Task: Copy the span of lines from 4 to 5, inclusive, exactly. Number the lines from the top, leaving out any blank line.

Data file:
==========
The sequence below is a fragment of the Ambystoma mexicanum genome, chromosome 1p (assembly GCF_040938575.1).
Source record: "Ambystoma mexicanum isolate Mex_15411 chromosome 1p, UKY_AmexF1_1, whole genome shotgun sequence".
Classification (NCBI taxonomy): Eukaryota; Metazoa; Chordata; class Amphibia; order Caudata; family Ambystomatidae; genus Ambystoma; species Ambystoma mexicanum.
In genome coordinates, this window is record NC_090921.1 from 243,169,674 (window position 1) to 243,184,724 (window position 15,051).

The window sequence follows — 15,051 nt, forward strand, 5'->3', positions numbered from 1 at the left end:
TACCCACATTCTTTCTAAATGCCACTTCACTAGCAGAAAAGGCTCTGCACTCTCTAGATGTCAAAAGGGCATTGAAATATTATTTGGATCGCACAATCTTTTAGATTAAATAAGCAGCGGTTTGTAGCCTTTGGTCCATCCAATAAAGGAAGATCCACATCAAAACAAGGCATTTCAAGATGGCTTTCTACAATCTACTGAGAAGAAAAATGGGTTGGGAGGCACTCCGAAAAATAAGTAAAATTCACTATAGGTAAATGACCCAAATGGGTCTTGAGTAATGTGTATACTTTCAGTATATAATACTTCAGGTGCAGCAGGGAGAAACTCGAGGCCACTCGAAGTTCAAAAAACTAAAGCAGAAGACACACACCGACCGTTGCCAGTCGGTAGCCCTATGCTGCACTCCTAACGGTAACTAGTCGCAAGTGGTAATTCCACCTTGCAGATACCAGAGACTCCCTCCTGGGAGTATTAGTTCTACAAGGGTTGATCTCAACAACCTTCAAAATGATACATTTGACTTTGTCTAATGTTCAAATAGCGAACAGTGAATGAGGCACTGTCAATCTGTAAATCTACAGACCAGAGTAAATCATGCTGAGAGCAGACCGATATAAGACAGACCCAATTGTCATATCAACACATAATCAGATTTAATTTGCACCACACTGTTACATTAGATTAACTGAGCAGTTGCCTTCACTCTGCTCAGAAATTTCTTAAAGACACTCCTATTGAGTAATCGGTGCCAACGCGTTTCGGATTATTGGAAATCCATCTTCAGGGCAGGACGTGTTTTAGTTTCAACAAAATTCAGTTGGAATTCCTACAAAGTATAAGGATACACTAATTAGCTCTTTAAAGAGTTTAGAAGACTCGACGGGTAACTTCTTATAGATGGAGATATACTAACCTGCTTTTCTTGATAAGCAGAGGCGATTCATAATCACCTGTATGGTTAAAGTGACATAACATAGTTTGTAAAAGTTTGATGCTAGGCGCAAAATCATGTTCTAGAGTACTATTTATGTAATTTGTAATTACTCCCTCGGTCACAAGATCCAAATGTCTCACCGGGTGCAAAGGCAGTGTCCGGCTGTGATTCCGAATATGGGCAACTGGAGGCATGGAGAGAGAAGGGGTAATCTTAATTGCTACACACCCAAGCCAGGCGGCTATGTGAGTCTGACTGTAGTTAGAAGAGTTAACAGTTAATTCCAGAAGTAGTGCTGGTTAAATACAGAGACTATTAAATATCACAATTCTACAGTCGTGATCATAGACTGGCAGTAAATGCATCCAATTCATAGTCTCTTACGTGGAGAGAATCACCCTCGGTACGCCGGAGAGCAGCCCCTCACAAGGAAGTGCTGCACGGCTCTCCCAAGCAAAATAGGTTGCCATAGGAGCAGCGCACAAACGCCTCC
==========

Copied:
In genome coordinates, this window is record NC_090921.1 from 243,169,674 (window position 1) to 243,184,724 (window position 15,051).

The window sequence follows — 15,051 nt, forward strand, 5'->3', positions numbered from 1 at the left end: